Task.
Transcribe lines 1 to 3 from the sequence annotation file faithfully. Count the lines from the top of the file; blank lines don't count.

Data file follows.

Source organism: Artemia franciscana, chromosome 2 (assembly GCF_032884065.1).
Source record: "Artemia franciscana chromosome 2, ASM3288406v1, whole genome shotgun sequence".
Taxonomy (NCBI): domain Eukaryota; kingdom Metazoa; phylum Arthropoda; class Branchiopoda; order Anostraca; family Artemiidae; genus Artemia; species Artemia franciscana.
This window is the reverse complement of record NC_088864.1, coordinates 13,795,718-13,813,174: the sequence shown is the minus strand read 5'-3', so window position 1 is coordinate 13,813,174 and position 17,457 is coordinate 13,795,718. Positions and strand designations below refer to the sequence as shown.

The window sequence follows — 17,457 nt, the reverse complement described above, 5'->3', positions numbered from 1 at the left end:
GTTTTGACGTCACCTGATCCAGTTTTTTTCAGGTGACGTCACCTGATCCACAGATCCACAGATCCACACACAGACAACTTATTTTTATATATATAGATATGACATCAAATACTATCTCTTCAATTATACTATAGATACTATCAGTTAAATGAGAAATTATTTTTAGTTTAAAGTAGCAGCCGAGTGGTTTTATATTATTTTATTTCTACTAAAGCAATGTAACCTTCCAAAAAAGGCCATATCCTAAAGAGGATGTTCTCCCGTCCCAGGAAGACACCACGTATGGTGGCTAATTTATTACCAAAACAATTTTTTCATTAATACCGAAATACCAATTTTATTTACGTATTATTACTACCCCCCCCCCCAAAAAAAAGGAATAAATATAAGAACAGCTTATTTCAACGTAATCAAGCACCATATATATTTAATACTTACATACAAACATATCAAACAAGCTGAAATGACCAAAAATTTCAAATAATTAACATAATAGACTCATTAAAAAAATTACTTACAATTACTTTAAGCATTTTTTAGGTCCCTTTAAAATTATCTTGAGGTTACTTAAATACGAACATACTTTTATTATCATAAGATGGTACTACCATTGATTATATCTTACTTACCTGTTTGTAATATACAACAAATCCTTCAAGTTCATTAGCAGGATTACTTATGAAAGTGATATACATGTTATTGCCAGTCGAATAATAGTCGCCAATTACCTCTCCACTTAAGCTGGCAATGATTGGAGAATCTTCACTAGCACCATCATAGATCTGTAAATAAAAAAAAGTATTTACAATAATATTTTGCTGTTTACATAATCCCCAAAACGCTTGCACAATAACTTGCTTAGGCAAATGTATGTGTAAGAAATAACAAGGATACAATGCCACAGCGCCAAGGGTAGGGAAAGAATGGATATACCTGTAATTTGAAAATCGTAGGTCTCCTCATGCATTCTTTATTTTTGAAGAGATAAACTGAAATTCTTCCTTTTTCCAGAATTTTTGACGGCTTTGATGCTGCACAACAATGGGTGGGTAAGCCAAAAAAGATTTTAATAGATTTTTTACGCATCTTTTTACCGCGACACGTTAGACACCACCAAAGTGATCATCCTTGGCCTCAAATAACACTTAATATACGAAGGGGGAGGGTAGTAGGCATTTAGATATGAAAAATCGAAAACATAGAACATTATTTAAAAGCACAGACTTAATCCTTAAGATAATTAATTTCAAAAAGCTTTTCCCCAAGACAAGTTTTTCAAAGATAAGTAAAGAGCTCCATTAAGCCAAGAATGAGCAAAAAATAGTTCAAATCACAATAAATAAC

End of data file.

Source organism: Artemia franciscana, chromosome 2 (assembly GCF_032884065.1).
Source record: "Artemia franciscana chromosome 2, ASM3288406v1, whole genome shotgun sequence".
Taxonomy (NCBI): domain Eukaryota; kingdom Metazoa; phylum Arthropoda; class Branchiopoda; order Anostraca; family Artemiidae; genus Artemia; species Artemia franciscana.